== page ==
Ben S. Bernanke
Chairman, Federal Reserve
Wall Street Journal Op-Ed
The necessary policy tools are in place.
As Americans well know, the challenges we now face in the financial markets and in the economy are both extraordinarily complex and historic in scope. I firmly believe, however, that with the actions policy makers are announcing today, we will be able to meet those challenges.
Our strategy will continue to evolve and be refined, and we will adapt to new developments and the inevitable setbacks. But we will not stand down until we have achieved our goals of repairing and reforming our financial system, and thereby restoring prosperity to our economy.
Over the past year, the Federal Reserve has actively used all its powers and authority to try to help our economy through this difficult time. Central banks around the world have also consulted closely and cooperated in unprecedented ways to reduce strains in financial markets and to bolster our economies. We will continue to do so. However, clearly the time had come for a more comprehensive and broad-based solution.
History teaches us that government engagement in times of severe financial crisis often arrives very late, usually at a point at which most financial institutions are insolvent or nearly so. In these conditions, the consequences and costs of inertia and inaction can be staggering. Fortunately, that is not the situation we face today.
The Congress and the administration acted at a time when the great majority of financial institutions, though stressed by highly volatile and difficult market conditions, remain capable of fulfilling their critical function of providing new credit for our economy. Their prompt passage of the financial rescue legislation made possible the critical measures that will be announced this morning. These steps will allow us to restore more normal market functioning, and encourage private capital to further support the reinvigoration of financial markets.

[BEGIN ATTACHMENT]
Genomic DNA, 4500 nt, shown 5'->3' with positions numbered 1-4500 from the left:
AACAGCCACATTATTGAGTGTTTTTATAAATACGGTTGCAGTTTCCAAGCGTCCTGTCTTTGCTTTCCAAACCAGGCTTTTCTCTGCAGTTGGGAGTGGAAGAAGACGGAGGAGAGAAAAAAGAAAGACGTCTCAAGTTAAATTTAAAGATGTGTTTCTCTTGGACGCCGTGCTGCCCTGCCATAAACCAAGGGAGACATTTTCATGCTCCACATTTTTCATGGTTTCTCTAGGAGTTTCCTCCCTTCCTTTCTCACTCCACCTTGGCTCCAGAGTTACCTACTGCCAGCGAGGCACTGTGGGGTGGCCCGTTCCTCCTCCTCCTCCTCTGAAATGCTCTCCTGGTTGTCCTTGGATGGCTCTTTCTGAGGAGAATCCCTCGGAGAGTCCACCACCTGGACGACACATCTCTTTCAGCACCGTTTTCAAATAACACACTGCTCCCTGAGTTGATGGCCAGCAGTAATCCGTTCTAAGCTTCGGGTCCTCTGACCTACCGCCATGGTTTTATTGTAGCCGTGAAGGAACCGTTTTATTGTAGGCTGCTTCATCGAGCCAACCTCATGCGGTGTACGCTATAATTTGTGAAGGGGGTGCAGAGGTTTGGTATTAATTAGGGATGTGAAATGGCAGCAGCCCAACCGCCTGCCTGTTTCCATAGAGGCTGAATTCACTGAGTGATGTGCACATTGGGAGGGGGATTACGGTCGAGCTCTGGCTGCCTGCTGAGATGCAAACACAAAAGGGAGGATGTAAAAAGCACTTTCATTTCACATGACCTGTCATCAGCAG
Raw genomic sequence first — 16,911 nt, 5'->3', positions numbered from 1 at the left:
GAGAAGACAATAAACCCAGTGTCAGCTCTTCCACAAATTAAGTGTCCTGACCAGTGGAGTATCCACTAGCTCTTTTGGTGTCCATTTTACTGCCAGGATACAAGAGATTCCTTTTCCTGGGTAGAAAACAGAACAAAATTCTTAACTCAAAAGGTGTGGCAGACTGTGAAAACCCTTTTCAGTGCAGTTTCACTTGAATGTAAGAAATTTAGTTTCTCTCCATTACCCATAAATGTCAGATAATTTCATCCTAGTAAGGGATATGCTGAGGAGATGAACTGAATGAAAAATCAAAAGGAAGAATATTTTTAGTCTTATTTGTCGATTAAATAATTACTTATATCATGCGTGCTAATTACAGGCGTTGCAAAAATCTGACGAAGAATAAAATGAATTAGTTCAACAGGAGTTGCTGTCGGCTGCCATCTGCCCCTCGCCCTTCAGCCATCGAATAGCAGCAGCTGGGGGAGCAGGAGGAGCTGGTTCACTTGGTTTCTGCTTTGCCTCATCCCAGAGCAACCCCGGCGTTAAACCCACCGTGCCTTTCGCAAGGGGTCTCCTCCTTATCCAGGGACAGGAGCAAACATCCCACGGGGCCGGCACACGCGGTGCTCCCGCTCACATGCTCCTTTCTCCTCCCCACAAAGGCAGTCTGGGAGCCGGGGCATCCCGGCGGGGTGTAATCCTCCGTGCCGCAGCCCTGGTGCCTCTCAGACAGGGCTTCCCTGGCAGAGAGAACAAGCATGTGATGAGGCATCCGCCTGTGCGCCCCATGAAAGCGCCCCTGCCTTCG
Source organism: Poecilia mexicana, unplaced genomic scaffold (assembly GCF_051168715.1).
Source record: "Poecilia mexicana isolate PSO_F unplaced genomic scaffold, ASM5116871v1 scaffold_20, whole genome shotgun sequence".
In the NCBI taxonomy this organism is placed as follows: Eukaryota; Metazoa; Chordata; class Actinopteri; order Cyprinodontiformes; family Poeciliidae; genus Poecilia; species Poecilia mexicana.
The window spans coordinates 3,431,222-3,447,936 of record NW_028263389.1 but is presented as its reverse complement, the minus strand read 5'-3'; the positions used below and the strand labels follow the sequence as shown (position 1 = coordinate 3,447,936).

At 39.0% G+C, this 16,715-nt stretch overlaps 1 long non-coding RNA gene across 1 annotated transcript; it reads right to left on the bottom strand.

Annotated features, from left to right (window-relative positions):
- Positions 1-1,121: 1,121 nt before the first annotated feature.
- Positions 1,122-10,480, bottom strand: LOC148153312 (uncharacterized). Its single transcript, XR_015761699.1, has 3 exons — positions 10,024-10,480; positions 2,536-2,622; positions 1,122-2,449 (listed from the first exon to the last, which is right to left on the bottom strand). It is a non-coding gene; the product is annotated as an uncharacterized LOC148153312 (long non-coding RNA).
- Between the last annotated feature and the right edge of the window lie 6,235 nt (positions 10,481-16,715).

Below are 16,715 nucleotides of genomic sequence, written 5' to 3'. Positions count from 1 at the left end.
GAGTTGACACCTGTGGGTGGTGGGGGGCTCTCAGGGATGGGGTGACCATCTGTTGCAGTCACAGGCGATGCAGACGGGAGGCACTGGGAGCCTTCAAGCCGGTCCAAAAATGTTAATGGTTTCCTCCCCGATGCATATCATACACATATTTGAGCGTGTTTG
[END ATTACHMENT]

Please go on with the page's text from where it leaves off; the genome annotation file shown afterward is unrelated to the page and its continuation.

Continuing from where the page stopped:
I also find it heartening that we are seeing not just a national response but a global response to the crisis, commensurate with its global nature. Indeed, this weekend, the finance ministers and central bankers of the G-7 industrialized countries announced a comprehensive plan to unfreeze credit and money markets, increase capital in banks and other financial intermediaries, and protect deposits. Each of these governments is now moving quickly to put their own specific measures in place. The announcements we are making today are consistent with the G-7's statement of principles.
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